“Looks very similar” — this is how the astronomers reacted, looking at the asteroid 2011 AG5 , which they recently took pictures of.
The asteroid was captured from a distance of almost 2 million kilometers – in early February 2023, it flew past the Earth. Several images were obtained using the 70-meter antenna of the Goldstone Solar System Radar in Southern California.
NASA experts first of all drew attention to the elongated shape of this 2011 AG5 – completely uncharacteristic of asteroids. It is cigar-shaped, the length (about 600 meters) is five times the diameter.
This gave reason to compare it with that giant “cigar” that flew into the solar system in October 2017. ‘Oumuamua or “Messenger Who Arrived First from afar” in the literal translation from the Hawaiian. The trajectory of the object stretched to other worlds – either to the constellation Virgo, or the Unicorn, or the Whale.
The “newcomer” was so amazing with its oddities that some quite serious scientists, summing them up, saw signs of intelligent interference in Oumuamua. The “Asteroid” was abnormally bright – it shone like a metal, had a complex-shaped surface, and most importantly, periodically accelerated – as if someone controlled it.
Professor Abraham Avi Loeb of the Harvard Smithsonian Center for Astrophysics, a member of the US Presidential Council on Science and Technology and the “leader” of enthusiasts who defend the version that ‘Oumuamua equipped some alien civilization, even wrote a book based on their arguments: “Extraterrestrial: The First Sign of Intelligent Life Beyond Earth”.
And now 2011 AG5. The fact that the asteroid is interstellar cannot be asserted – it revolves around the Sun, making one revolution in 621 days. But it’s not a fact that the object is local. Where and when it started, how long ago it arrived, is unknown – it was discovered only in January 2011.
Astronomers estimated the guest’s orbit and were very frightened – from the data available at that time it followed that in 2040, during the next approach, it might not fly past. The chances of crashing into the Earth was 1 in 625 – that is, a cataclysm is very likely.
In 2012, the orbit was rechecked and it turned out that the fears were unfounded – a collision was ruled out.
As NASA experts now assure, in 2040 2011 AG5 will fly by at a distance of 1.1 million kilometers. How to understand the “clarification” is not entirely clear – whether the mathematicians were mistaken, or the object changed the trajectory, deliberately minimizing the risk of a collision.
Loeb’s like-minded hypothesis: ‘Oumuamua and 2011 AG5 are reconnaissance alien probes. Most likely automatic. 2011 AG5 – already purposefully sent to the solar system. It reached and went into orbit around the Sun – to “see” the most attractive planets in terms of the possibility of life.
And the orbit of 2011 AG5 is just such that Venus, Earth and Mars, located in the so-called habitable zone, regularly fall into its field of view. We, for example, are looking for just such in distant and nearby stars. So far, however, with the help of telescopes.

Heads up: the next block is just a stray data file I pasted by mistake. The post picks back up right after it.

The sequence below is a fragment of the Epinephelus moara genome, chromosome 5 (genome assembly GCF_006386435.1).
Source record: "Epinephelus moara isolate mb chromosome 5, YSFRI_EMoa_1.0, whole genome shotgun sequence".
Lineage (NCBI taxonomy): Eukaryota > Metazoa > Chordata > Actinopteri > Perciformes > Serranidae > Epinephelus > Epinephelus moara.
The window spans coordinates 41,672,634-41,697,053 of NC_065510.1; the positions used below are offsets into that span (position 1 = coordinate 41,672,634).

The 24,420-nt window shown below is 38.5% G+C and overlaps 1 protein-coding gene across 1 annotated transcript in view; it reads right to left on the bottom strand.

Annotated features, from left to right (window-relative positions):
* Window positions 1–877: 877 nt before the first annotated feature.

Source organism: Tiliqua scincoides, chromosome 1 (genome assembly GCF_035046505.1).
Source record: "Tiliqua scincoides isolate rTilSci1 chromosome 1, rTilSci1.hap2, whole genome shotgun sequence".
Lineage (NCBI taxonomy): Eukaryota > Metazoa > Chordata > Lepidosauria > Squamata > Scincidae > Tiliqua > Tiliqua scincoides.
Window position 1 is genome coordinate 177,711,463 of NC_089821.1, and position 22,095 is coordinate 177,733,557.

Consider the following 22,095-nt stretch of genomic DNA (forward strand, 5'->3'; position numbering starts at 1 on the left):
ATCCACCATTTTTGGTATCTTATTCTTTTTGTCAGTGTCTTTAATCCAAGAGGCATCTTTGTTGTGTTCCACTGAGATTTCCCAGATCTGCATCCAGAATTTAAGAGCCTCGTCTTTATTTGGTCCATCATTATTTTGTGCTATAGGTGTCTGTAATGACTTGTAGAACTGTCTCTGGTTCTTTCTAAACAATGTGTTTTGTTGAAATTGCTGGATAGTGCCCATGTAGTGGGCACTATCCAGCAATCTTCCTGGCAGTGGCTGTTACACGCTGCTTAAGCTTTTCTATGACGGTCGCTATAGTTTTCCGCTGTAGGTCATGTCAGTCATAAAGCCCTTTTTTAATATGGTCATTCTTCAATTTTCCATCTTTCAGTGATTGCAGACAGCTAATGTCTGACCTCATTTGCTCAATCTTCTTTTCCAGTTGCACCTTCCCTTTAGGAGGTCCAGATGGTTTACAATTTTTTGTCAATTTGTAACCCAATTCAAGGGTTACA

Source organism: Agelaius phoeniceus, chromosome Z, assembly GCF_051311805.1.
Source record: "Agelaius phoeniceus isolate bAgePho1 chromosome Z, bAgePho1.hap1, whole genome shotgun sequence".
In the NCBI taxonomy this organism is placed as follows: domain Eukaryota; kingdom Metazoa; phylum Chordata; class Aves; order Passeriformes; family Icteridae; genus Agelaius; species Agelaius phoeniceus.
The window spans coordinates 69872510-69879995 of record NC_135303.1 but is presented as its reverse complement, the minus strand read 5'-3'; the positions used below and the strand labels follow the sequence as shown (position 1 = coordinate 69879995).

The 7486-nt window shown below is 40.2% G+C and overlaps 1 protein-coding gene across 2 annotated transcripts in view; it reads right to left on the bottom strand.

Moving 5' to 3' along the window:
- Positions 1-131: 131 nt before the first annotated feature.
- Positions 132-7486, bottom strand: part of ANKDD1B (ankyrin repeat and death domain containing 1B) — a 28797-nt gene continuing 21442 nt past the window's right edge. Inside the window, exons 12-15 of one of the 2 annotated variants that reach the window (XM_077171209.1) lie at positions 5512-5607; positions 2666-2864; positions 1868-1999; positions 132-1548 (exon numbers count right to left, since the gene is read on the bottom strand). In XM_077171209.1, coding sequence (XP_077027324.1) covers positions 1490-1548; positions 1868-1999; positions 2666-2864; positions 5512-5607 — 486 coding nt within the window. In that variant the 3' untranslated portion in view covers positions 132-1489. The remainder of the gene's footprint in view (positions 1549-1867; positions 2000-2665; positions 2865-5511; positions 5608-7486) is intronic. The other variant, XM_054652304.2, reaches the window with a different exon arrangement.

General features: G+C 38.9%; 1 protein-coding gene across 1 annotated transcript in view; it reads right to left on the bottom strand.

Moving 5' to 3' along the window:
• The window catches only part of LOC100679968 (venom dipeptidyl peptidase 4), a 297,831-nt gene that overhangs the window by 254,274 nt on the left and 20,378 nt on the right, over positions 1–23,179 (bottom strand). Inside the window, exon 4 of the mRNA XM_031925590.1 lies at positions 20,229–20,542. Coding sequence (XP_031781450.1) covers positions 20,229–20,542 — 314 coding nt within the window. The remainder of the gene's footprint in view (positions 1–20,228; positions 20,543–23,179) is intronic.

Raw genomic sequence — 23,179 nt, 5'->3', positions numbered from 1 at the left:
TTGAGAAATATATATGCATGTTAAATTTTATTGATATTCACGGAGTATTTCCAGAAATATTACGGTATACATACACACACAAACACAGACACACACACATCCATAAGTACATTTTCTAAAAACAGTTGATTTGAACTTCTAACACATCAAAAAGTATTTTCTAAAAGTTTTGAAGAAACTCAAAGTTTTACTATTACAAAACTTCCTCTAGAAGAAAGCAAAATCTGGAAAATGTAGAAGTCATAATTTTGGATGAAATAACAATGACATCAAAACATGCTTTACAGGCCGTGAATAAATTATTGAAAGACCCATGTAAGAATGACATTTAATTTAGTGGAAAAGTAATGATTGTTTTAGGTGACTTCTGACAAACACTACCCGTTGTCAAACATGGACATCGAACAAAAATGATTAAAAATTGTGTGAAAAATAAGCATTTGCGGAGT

NASA is not giving up on the idea of testing whether ‘Oumuamua is man-made. According to the existing Lira project, it is supposed to launch an earth probe in pursuit. The object that is now approaching Pluto seems to be really possible to catch up thanks to Jupiter. That is, due to the so-called gravitational maneuver (Jupiter-Obert maneuver).
The mystery of the “second alien probe” – 2011 AG5 – can be solved even faster. After all, it seems that he is not going to leave the solar system yet, and object regularly appears near the Earth. It would be wise to send a mission to the “asteroid”.
‘Oumuamua is the first alien probe discovered by mankind (well, let’s assume so) – not the first sent by an extraterrestrial civilization. Or at least the second one. The first one was most likely what we believe to be the second – the 2011 AG5.
How such a misunderstanding could have happened was recently clarified by Graeme Smith, a professor in the Department of Astronomy and Astrophysics at the University of California. He presented his arguments in the International Journal of Astrobiology in the article “On the first probe to transit between two interstellar civilizations“.
If a space-faring civilization embarks on a program to send probes to interstellar destinations, the first probe to arrive at such a destination is not likely to be one of the earliest probes, but one of much more advanced capability.
This conclusion is based on a scenario in which an extraterrestrial civilization (ETC) embarks upon an interstellar program during which it launches increasingly sophisticated probes whose departure speed increases as a function of time throughout the program.
Two back-of-the-envelope models are considered: one in which the launch velocity of an outgoing vehicle increases linearly with the time of launch, and a second in which the increase is exponential with launch date.
In this theory consideration is directed to an hypothesized probe arriving within the Solar System from a non-terrestrial civilization. Within the above scenarios, a first-encounter probe will be one that was launched well after the initiation of an interstellar program by an ETC.
Apparently, 2011 AG5 – the second probe discovered by us – nevertheless arrived first and began systematic research in the solar system. We only noticed it after Oumuamua, who took off earlier, but was less perfect and just rushed past.
Perhaps there is some cunning third probe hiding somewhere. Or the probes that overtook the two identified and arrived at the Earth in ancient times. The professor does not exclude that the UFOs that accompany people throughout history are somehow connected with them.